In This Issue…

Last Week in Review: The Bond markets were closed Tuesday in honor of Veterans Day, while the rest of the week was quiet with only a handful of economic reports on the calendar.

Forecast for the Week: The Fed minutes could cause volatility. Plus, key housing reports, and is inflation still tame?

View: Check out these five tips that can help yield more productive and meaningful work relationships.

[Read more…]

Mortgage Market Weekly – Update July 21, 2014

In This Issue…

Last Week in Review: Housing numbers and retails sales were disappointing, wholesale inflation is heating up, and tensions overseas had a big impact on the markets.

Forecast for the Week: Key housing and inflation reports will be released, while earnings season and tensions overseas could impact the markets.

View: Check out these six leadership classics that are worth reading (or re-reading) and that can have a big impact on your success.

Last Week in Review

Some like it hot. That sentiment does not apply to the Bond markets, when it comes to hotter than jul21-retail-salesexpected inflation. Learn what sectors of the economy are heating up, which ones are cooling off—and how the markets and rates responded.

Housing Starts were gloomy in June, as they declined by 9.3 percent from May to an annual rate of 893,000, well below the 1.020 million expected. This was the slowest pace in nine months, led by a drop in single-family homes and apartments. Building Permits, a sign of future construction, also fell by 4.2 percent to an annual rate of 963,000, coming in below expectations. There was a bright spot, as the National Association of Home Builders Housing Market Index came in at 53. Readings above 50 indicate that builders see conditions as good, and this was the first reading above 50 this year. Overall, the housing sector has shown signs of recovery, but activity has leveled off and some readings this year continue to be disappointing.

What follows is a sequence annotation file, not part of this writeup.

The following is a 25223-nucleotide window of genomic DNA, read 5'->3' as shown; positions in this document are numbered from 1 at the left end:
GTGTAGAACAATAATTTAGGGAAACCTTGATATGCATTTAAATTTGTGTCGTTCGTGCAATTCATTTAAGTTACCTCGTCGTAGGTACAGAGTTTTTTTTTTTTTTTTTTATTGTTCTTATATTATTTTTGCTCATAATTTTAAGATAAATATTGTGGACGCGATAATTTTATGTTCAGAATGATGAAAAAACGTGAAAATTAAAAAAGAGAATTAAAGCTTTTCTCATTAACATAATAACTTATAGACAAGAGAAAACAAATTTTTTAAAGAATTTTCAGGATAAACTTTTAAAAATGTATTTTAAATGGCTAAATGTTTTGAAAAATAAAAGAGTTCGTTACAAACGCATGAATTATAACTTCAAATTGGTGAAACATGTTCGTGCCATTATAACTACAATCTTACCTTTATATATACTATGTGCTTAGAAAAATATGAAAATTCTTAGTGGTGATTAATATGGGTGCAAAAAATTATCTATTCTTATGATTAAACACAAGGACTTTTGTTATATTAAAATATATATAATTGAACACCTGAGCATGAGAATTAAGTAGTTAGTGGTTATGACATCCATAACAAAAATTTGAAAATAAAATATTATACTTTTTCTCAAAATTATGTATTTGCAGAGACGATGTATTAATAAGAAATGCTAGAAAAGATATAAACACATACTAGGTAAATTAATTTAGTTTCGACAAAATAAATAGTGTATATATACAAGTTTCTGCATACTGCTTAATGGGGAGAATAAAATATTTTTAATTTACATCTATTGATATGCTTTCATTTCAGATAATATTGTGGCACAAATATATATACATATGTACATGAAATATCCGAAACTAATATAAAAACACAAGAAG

Retail Sales for June also cooled, coming in at the lowest level since the near -1.0 percent recorded in January. Retail Sales account for about one-third of consumer spending, and they are one of the main drivers of U.S. economic activity, making this report an important one to monitor. On a bright side, the report showed that consumers continue to spend at a better than modest pace.

Meanwhile, the Producer Price Index for June showed that inflation at the wholesale level came in hotter than expected. Remember that inflation is the arch enemy of Bonds, as it reduces the value of fixed investments like Bonds. And since home loan rates are tied to Mortgage Bonds, when inflation heats up, Bonds and home loan rates typically worsen. The upcoming Consumer Price Index for June will be closely watched for any signs that inflation is heating up at the consumer level.

What does this mean for home loan rates? If inflation continues to heat up, it could have a negative impact on Bonds and home loan rates, as we saw early last week. However, the continued tensions in the Ukraine and the Middle East could keep investors in the safe haven of the Bond markets, which would help home loan rates in the process. And earnings season is sure to have an impact—if numbers disappoint, Bonds and home loan rates could benefit.

The bottom line is that home loan rates remain near some of their best levels of the year and now is a great time to consider a home purchase or refinance. Let me know if I can answer any questions at all for you or your clients.

Forecast for the Week

Key housing and inflation reports dominate the headlines. Plus, earnings season is in full bloom.

  • Look for the closely-watched Consumer Price Index for June on Tuesday.
  • In housing news, Existing Home Sales for June will also be released on Tuesday, followed by June’s New Home Sales on Thursday.
  • Weekly Initial Jobless Claims will be reported, as usual, on Thursday. Claims continue to hover near the 300,000 level.
  • Ending the week, Durable Goods Orders for June will be delivered Friday.

Remember: Weak economic news normally causes money to flow out of Stocks and into Bonds, helping Bonds and home loan rates improve, while strong economic news normally has the opposite result. The chart below shows Mortgage Backed Securities (MBS), which are the type of Bond on which home loan rates are based.